So I’m having my mid-life crisis now—and so far it consists of struggling to decide what to do for my mid-life crisis. Who knew that choosing the physical manifestation of my crippling self-doubt and fleeting mortality would be so stressful?
In my 20s, I always assumed I’d wake up one morning, slap on a hairpiece and embrace a fun new hobby like curling or alcoholism. But the truth is, people judge you on the originality and quality of your crisis. It’s like a science fair for middle-aged people: you don’t want to be the guy struggling to hook up a potato battery while the genius next to you breeds an advanced race of atomic supermen.
That’s why I decided right from the start to rule out all the clichéd mid-life crises for men. Among them:
Buying a sports car. This is the classic display of male mid-life anxiety. Every sporty two-seater sold to a man over the age of 40 should come with a mandatory bumper sticker that reads: “My other car is more practical but does not sufficiently announce my paralyzing fear of death. PLEASE PRETEND I LOOK YOUNG AND COOL.”
Alas, men of a certain age get so caught up in the allure of the shiny $50,000 car that they overlook one important fact: it costs $49,980 more than a box of Just For Men but has the exact same effect—it makes ladies look at you and instantly think, “Viagra.”
Trying to recapture one’s youth through sport. I’m ashamed to say I gave this a try in recent weeks, going out on Monday nights to play pickup hockey. I hadn’t taken to the ice in full equipment in 25 years, but believe me, it didn’t feel that way: it felt as though I’d never done it before. The fellas would surely have nicknamed me the Human Pylon, but pylons don’t vomit on the bench. (For reasons I still don’t understand, my ensuing retirement speech was not carried live on Sportsnet.)
Having an extramarital affair. Engaging in a tawdry fling would violate the sanctity of the marital bond and inflict grave emotional distress. Also, it seems like a lot of work—the sneaking around, the clandestine texting, and all those candles that need to be lit around the bathtub (I’ve never had an affair so I assume all are conducted like the ones on TV). And the cost of hotel room service every time—that’s some pricey sex-having! Nor should we overlook all the flirting that’s required to get things started—I mean, who’s got the energy? Listen, lady, you’re very attractive but tonight’s episode of The Mentalist isn’t going to watch itself.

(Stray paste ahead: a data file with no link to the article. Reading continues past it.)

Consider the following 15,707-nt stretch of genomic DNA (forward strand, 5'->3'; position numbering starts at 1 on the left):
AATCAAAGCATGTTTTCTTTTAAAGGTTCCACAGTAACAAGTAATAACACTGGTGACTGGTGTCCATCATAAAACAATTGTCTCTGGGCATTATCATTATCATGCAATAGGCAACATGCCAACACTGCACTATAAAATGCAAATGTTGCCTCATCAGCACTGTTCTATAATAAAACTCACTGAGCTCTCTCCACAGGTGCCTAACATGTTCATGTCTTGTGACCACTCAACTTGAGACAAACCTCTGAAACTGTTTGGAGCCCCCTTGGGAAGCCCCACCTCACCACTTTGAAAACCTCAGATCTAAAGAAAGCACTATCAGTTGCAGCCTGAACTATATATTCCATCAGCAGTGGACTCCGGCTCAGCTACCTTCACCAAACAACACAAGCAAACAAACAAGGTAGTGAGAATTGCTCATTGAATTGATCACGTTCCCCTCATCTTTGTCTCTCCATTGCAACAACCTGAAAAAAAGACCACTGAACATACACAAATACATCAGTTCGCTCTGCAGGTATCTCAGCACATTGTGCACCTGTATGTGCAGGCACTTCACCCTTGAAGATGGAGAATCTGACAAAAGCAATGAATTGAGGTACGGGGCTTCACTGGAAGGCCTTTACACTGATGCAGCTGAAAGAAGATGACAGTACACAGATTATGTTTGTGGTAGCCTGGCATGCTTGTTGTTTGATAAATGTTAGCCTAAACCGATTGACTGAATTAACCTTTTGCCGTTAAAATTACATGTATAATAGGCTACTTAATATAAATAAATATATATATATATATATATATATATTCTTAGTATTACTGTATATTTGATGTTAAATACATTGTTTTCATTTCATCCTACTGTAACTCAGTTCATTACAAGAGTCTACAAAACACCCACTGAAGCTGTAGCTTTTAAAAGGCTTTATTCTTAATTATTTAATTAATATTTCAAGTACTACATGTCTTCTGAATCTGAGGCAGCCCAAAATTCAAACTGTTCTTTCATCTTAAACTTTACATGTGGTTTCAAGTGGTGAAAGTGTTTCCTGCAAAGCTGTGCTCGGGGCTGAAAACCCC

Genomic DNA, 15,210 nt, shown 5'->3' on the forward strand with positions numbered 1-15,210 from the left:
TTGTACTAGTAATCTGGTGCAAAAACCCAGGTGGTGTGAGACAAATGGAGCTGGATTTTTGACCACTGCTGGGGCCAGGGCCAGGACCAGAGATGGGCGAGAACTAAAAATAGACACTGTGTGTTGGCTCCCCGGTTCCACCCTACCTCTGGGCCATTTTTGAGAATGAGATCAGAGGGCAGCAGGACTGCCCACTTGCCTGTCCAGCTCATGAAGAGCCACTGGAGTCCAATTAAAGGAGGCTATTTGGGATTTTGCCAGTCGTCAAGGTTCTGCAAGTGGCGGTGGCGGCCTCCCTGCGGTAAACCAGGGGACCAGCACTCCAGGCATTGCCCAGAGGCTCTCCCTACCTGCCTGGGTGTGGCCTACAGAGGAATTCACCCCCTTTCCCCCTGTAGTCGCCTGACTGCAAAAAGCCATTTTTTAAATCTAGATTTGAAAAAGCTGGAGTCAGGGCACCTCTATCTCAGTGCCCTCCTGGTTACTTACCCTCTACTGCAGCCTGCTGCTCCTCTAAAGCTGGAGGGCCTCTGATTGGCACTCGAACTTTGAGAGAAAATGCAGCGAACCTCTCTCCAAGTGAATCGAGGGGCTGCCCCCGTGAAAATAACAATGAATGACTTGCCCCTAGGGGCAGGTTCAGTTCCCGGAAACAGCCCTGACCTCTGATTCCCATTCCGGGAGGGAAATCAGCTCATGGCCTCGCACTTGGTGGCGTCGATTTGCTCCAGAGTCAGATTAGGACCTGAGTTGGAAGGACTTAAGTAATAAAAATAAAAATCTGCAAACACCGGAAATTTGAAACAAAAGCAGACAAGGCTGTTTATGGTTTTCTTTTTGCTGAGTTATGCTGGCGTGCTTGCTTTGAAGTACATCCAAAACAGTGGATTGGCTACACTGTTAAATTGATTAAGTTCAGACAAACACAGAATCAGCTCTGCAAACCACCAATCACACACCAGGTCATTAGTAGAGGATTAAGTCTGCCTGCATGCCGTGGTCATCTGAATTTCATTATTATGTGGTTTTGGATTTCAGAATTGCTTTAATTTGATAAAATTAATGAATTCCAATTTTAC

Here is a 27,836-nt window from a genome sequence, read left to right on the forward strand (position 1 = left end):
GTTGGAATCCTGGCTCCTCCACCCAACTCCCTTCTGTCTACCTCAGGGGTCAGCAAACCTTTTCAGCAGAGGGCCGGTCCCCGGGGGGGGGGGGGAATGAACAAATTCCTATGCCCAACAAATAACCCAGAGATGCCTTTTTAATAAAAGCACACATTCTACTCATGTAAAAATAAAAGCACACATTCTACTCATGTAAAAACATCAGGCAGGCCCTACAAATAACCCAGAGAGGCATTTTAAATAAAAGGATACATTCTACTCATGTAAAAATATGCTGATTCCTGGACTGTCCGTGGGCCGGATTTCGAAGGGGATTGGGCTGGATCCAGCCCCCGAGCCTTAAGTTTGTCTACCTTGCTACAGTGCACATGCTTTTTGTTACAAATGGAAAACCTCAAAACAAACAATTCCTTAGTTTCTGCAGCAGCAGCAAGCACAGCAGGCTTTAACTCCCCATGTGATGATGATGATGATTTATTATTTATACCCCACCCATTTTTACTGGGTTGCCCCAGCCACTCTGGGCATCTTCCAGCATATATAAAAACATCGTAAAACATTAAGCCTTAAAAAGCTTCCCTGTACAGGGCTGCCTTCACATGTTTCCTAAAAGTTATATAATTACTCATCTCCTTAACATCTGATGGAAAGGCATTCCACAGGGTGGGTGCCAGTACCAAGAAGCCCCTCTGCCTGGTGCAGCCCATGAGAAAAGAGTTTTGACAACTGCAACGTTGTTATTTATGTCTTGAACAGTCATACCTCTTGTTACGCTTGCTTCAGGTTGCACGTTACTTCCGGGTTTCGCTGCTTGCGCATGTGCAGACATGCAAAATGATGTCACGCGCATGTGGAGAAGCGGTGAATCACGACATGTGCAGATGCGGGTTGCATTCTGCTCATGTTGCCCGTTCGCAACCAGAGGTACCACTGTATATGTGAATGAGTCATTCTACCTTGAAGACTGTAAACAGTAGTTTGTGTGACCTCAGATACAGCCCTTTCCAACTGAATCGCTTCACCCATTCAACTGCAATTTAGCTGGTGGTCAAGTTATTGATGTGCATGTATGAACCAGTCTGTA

There are practical concerns, too. When I hit 40, I pretty much had to stop lying in all aspects of my life because my memory is no longer reliable enough to keep track of any untruths. How can I remember to hide the Visa bill when I forgot we had a Visa?
Another critical guideline of the mid-life crisis is that under no circumstances is one permitted to copy the crisis of a friend. It draws too much attention. One middle-aged man deciding to buy a motorbike can be plausibly explained as an innocuous new pastime. Two middle-aged men suddenly buying motorcycles supplies the planet’s recommended daily allowance of sadness.
So what’s left?
Pursue a selfless dedication to others. Confronted with their mortality, some resolve in middle age to seek a more fulfilling existence through tireless dedication to noble causes. This is a deeply honourable path for a human being to follow. On the other hand: boring.
Start seeing a psychiatrist. The most important thing about seeing a psychiatrist is that you can tell people you’re seeing a psychiatrist. In the eyes of others, this imbues you with Hidden Depth. I always thought Scott was fairly normal and boring but turns out he’s walking the knife’s edge of madness! I’m keeping this one in my back pocket.
Blame others for my failings. A real load off.
Unless I can decide on a cool crisis in the next few months, I’m just going to bottle up my emotional anxiety. If I’m lucky, it’ll fester until one day in my 50s when I abruptly have an affair in a sports car while dyeing my hair. The whole crisis will be over in about eight minutes.